The present invention discloses a second semiconductor memory. In this semiconductor memory, only a word line within a particular memory block selected by a column address from among a plurality of memory blocks is made active, and precharge is permitted to the bit line pair only when the word line is made active at the most recent access cycle. This arrangement adequately controls undesired drops in the bit line potential and offers a benefit that the operation of precharge can be started early even if the establishment of input address is delayed.

BRIEF DESCRIPTION OF THE DRAWINGS

FIG. 1 schematically shows a first semiconductor memory of the present invention.

FIG. 2 is a circuit diagram illustrating the internal organization of a timing control circuit of FIG. 1.

FIG. 3a-3d is a graph showing a series of wave forms depicting the timing sequence of the first semiconductor device of FIG. 1.

FIG. 4 schematically shows a second semiconductor memory of the present invention.

FIG. 5 schematically shows a third semiconductor memory of the present invention.

FIG. 6 schematically shows a fourth semiconductor memory of the present invention.

FIG. 7 schematically shows a fifth semiconductor memory of the present invention.

DETAILED DESCRIPTION OF The INVENTION

Preferred embodiments of the present invention are described by making reference to FIGS. 1-7.

EXAMPLE 1

FIG. 1 is a circuit diagram of a CMOS SRAM of the first embodiment of the present invention. WL indicates a word line. A plurality of memory cells 101 are connected in common to the word line WL. For each memory cell 101, a single column, formed by a bit line pair of bit lines BL and XBL, a data line pair of data lines DL and XDL, a precharge circuit 102, a switch circuit 103, a timing control circuit 106, and a sense amplifier 107, is provided.

In each column, the precharge circuit 102 is formed by three PMOS transistors in order that the bit line pair BL and XBL are precharged to a HIGH level (Vdd). A precharge enable signal PCE is a signal used to make the precharge circuit 102 active. The switch circuit 103 is formed by two NMOS transistors arranged between BL-DL and XBL-XDL. The sense amplifier 107 is arranged over and across the data line pair DL and XDL so that it can amplify changes in the potential of the bit line pair BL and XBL on the basis of the stored data in the memory cell 101 when the word line WL is made active. The sense amplifier 107 has a latch-type internal organization so that the amplifier 107 can start amplifying when the potential of one bit line decreases by Vtp (i.e.,the threshold voltage of the PMOS transistor) from Vdd. A sense amplifier enable signal SAE is a signal used to make the sense amplifier 107 active. The timing control circuit 106 lies between the switch circuit 103 and the sense amplifier 107 and outputs a word line control signal WC and a switch control signal SC, before the output of the sense amplifier 107 becomes definite and at a point in time when the potential of one of the bit line pair BL and XBL changes to such an extent that the sense amplifier 107 becomes operatable. WE indicates a write enable signal and CK a clock signal. The switch control signal SC is applied to the gates of the two NMOS transistors forming the switch circuit 103.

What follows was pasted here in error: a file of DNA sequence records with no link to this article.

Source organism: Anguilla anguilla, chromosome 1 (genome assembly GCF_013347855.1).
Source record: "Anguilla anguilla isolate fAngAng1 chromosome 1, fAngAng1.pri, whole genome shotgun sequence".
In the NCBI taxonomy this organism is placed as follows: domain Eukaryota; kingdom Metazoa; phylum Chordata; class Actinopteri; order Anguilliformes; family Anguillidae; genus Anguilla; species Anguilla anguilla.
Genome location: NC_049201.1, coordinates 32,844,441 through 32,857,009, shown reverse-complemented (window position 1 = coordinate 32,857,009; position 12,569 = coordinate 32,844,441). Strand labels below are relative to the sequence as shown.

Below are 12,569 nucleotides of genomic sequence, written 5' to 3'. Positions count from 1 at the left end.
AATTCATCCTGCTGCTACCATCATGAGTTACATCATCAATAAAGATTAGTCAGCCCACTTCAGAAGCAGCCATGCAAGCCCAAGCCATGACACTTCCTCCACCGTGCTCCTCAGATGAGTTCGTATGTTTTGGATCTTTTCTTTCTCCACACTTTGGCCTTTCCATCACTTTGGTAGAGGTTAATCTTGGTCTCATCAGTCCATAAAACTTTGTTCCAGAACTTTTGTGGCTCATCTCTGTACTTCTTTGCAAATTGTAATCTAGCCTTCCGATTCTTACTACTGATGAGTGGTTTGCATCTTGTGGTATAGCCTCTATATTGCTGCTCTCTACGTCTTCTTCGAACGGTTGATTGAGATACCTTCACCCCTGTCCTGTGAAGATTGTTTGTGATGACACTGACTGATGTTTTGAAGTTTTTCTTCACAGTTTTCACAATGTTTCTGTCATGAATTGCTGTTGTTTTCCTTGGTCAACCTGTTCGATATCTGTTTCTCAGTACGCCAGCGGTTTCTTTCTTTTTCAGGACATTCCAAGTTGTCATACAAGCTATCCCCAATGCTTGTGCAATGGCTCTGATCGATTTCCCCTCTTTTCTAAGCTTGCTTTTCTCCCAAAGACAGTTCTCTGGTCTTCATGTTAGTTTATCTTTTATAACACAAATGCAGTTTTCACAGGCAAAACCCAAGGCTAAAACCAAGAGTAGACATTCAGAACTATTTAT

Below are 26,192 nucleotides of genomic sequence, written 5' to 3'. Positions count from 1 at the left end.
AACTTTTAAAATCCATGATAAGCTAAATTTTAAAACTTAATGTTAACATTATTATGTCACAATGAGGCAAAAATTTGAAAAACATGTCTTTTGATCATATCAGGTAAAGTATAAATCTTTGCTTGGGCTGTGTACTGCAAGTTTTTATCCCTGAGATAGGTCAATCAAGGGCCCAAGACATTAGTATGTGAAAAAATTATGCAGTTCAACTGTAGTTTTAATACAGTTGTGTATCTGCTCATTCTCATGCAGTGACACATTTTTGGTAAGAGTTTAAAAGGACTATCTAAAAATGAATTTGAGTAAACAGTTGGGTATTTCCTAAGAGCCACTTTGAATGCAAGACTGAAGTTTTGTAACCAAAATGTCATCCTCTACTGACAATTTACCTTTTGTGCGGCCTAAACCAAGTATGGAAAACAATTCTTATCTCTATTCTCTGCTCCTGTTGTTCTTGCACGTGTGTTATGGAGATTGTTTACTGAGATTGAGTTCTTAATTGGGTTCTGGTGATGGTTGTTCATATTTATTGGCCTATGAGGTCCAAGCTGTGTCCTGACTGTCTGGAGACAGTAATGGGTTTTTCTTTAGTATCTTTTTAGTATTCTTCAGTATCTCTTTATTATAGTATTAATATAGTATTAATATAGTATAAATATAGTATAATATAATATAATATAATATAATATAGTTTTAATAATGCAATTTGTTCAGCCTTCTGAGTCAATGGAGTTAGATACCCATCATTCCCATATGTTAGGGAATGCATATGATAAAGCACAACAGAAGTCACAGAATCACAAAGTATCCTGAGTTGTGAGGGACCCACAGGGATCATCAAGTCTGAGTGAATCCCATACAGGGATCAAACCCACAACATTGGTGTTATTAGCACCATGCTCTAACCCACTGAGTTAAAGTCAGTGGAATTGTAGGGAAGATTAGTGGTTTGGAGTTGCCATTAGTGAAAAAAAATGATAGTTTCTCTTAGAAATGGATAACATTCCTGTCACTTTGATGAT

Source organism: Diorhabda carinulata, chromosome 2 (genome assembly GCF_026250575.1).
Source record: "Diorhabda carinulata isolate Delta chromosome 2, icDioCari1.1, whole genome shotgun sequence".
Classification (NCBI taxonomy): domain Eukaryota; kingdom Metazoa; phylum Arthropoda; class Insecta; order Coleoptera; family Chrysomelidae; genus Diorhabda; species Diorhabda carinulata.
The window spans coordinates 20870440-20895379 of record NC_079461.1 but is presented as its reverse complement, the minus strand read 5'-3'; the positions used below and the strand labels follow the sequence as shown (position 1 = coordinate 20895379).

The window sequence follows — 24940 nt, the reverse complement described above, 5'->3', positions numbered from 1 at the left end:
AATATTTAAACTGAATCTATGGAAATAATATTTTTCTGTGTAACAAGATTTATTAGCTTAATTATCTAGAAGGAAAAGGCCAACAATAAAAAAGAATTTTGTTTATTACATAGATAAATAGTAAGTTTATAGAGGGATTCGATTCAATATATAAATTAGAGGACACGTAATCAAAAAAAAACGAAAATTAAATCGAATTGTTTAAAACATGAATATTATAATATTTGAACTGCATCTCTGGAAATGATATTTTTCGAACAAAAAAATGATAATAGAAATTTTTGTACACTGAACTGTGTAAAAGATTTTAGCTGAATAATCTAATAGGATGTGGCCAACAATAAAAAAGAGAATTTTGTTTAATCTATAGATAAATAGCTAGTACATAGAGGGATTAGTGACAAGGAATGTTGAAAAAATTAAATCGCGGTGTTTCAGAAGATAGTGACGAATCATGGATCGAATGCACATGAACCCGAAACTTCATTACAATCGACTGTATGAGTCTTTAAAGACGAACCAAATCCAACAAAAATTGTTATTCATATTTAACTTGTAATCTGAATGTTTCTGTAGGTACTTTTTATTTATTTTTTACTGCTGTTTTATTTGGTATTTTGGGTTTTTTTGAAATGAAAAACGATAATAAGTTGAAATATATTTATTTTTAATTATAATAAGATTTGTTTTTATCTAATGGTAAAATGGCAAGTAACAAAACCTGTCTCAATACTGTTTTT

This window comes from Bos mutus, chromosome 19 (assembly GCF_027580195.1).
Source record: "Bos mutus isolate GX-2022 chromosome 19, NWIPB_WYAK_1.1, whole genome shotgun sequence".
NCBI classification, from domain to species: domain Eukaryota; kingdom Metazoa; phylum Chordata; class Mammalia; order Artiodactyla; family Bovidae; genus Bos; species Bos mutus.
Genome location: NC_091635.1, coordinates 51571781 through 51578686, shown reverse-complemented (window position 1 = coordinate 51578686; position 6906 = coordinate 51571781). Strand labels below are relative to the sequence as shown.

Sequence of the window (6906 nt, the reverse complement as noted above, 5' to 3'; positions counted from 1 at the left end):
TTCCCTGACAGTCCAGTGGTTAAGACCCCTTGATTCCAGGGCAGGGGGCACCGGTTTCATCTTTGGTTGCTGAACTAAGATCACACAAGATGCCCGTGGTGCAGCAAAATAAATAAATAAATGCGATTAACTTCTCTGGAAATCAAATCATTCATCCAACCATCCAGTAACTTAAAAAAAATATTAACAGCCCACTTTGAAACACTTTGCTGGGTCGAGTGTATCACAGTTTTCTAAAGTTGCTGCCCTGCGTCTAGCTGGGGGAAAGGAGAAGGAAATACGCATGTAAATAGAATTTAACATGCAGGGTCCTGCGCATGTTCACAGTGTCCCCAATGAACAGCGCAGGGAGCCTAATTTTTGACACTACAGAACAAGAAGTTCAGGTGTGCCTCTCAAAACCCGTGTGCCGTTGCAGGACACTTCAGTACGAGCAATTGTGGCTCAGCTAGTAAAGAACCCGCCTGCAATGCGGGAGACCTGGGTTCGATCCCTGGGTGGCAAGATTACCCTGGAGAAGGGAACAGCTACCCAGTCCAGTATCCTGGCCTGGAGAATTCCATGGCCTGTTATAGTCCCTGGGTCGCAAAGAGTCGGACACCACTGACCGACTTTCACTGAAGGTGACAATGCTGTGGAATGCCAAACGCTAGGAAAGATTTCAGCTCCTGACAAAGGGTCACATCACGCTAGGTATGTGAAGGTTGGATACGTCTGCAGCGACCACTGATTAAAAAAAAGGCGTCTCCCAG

The word line control signal WC from each timing control circuit 106 is applied to a single OR gate 108. The output of the OR gate 108, together with the output of a row decoder 104, is applied to an AND gate 105. The AND gate 105 has an output terminal coupled to the word line WL.

FIG. 2 is a circuit diagram showing the internal organization of the timing control circuit 106. The timing control circuit 106 comprises these elements: a first PMOS transistor 121, a second PMOS transistor 122, a third PMOS transistor 124, a fourth PMOS transistor 125, a first NMOS transistor 123, a second NMOS transistor 126, a third NMOS transistor 127, a fourth NMOS transistor 128, a NOR gate 131, and an inverter 132. The sources of the first and second PMOS transistors 121 and 122 are connected to the power supply (Vdd). The sources of the second, third and fourth NMOS transistors 126-128 are connected to ground. The gate of the third PMOS transistor 124 is connected to the bit line BL by way of the data line DL. The gate of the fourth PMOS transistor 125 is connected to the bit line XBL by way of the data line XDL.